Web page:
When Suzanne Tirk enrolled as an undergraduate at Wisconsin's Lawrence University, she couldn't decide whether to pursue a career as a psychologist or a musician. For a year, the Montana native juggled both, but music ultimately prevailed.
It helped that Tirk had a solid musical foundation before college. Growing up in a musical home, she took clarinet lessons from her mother (a middle school band director) and often accompanied her father (a choral director at Montana State University) to rehearsals and concerts.
While still in high school, Tirk won a concerto competition that afforded her the opportunity to play Carl Maria von Weber's “Concertino” with three orchestras. When she was working on her doctorate, Tirk gained valuable teaching experience when she was hired to fill in for professors at four universities, all of whom were taking sabbatical leave.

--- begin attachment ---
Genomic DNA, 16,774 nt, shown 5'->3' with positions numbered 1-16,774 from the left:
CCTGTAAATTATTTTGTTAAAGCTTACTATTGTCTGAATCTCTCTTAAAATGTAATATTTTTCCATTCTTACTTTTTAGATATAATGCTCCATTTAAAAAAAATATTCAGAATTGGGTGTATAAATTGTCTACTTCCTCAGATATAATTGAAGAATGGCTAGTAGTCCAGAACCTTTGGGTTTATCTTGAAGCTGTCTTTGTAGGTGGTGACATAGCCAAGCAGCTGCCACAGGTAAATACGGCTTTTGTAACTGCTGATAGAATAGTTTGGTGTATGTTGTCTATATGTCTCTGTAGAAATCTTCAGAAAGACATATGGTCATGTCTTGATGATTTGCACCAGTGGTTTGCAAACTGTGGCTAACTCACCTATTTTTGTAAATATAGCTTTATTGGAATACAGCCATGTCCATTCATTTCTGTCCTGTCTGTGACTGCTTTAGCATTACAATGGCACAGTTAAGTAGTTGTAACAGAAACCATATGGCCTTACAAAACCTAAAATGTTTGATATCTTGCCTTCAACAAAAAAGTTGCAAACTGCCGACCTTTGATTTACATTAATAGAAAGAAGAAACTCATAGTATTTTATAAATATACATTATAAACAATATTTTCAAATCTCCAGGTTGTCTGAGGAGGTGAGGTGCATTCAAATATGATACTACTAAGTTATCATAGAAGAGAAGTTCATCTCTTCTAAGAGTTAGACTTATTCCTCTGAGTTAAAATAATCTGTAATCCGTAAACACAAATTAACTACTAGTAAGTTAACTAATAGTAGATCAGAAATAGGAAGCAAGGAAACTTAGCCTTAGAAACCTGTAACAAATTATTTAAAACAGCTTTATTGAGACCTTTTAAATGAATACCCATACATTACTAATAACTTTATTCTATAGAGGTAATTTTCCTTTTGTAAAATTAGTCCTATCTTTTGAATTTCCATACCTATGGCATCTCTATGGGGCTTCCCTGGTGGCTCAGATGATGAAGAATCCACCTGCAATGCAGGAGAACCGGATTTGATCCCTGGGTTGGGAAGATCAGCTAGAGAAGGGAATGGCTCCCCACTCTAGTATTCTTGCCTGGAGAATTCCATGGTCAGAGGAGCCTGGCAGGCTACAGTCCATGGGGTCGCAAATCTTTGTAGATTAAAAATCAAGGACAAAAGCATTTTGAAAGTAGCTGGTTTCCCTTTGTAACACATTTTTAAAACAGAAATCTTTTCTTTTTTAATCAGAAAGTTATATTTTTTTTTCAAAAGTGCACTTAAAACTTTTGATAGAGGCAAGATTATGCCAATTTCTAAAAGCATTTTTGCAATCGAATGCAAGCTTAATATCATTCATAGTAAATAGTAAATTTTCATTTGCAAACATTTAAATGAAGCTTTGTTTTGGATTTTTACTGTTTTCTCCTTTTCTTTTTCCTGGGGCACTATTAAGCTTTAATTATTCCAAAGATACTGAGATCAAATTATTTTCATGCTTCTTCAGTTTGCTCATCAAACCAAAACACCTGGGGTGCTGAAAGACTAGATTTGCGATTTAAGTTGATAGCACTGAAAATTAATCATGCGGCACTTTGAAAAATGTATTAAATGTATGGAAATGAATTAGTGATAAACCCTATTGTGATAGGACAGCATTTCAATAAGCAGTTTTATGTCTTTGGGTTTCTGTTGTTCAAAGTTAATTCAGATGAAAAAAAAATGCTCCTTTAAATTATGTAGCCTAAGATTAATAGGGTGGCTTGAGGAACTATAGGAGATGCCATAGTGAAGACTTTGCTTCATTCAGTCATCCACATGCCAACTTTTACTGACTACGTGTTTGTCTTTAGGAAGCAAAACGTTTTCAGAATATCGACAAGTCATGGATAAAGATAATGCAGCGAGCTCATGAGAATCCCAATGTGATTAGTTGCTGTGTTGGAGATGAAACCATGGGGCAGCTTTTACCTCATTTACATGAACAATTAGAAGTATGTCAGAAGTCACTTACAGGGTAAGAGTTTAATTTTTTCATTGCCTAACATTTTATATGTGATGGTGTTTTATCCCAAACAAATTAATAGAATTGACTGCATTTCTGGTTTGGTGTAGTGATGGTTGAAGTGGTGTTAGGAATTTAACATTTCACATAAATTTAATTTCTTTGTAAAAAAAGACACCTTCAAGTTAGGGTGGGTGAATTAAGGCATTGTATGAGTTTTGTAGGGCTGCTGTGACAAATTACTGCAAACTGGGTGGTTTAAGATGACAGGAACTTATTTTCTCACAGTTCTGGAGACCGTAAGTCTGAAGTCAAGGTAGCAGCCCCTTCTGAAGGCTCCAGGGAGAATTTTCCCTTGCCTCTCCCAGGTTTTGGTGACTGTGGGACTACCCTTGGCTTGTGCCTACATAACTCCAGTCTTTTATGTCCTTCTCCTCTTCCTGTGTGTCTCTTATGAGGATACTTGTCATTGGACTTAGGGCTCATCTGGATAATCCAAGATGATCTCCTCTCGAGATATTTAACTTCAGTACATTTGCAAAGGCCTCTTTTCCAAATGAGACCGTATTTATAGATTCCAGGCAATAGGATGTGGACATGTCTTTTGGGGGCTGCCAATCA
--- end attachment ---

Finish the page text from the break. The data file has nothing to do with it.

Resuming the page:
Today, she maintains a large private clarinet studio at the University of Oklahoma. And while musical concerns are her first priority, working one-on-one with students gives her a chance to put her psychological training to good use as well.
“I like to use out-of-the-box approaches with my students,” Tirk said recently. “If a student has a problem with rhythm, we might walk down the hall and do kinesthetic things. For those who have great ears, I may try to minimize that and do something in a totally different way. I never stop trying to find different approaches.”
During the past decade, Tirk has traveled internationally and often combines recitals with master classes. The latter can be particularly challenging when there's a language barrier. On trips to China and Kazakhstan, Tirk had to rely on interpreters to get her musical suggestions across.
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Clarinet, University of Oklahoma
in clarinet performance, Lawrence
University; Master of Music, Doctor of Musical Arts in clarinet performance, Michigan State University.
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